Career Resource Library

For more career related information, check out our Career Resource Library.

The Career Resource Library is located in DV 3094. It contains information about a wide range of career choices, resume and cover letter preparation guides, effective work search methods, tip sheets, and much more.

In Person Resources

The UTM Career Centre library holds a variety of career related books and the latest information on topics ranging from job searching and further education to career planning for specific groups including graduate students and the LGBTQ community. If you’re not sure what to do with your degree we have books with fresh career ideas for every discipline from Art to Zoology.

You can search our collection of career books by visiting the Library Thing website.

Also, check out our collection of Career Profiles binders containing detailed information about careers in: Business, Finance and Administration; Natural and Applied Sciences; Health; Social Science, Education and Religion; Art, Culture, Recreation and Sport; Sales and Services; Trades, Apprenticeships and Primary Industries.


Our e-book collection covers a range of subjects from what to do with your degree in science to where you can find careers that make a social impact. Our collection also features books that prepare you for grad school such as the MCAT and LSAT. If you have just completed your PhD, you can find e-books that can help you figure out what is next. Our e-books are available for a 14 day loan for offline use through your mobile device.

Books That Make You Think

Each month the Career Centre features books that will help you navigate your way through your career journey. We hope to inspire you, educate you, and maybe even surprise you.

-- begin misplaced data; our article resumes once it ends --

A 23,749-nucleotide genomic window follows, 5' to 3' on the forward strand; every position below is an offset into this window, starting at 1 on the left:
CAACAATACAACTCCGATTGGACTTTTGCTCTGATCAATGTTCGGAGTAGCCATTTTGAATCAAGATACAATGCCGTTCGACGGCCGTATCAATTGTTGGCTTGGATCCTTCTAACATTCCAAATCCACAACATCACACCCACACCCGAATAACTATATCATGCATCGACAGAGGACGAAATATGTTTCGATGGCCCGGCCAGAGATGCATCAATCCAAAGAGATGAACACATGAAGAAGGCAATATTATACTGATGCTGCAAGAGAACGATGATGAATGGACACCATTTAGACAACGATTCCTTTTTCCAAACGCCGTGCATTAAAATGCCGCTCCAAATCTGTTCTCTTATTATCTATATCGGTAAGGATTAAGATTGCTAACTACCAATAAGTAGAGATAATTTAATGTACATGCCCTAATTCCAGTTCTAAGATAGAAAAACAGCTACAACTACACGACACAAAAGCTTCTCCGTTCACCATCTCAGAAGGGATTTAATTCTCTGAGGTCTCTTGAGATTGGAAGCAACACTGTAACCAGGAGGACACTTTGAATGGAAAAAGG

Man’s Search for Meaning: An Introduction to Logotherapy

Man's Search for Meaning, an Introduction to logotherapy

Dr. Viktor Frankl’s Man’s Search for Meaning – is considered to be one of the most important contribution to psychiatry studies. In this book, he shares the horrors he faced at the Nazi death camp and how this life experience led him to discovery of logo-therapy. This theory revolves around the idea that the primary motivation force for an individual is to find a meaning in life. In this book, he states that it is our responsibility to find that meaning by identifying the things they can do to help unfold the significance. This book makes an interesting read as the author connects the dots between his death camp experiences and observation with the development and implementation of logo-therapy, which makes it a must read book for those who have seem to lost their way in life.

Please come on in to the Career Centre (DV3094) to speak with someone if you have any questions about this resource or anything else!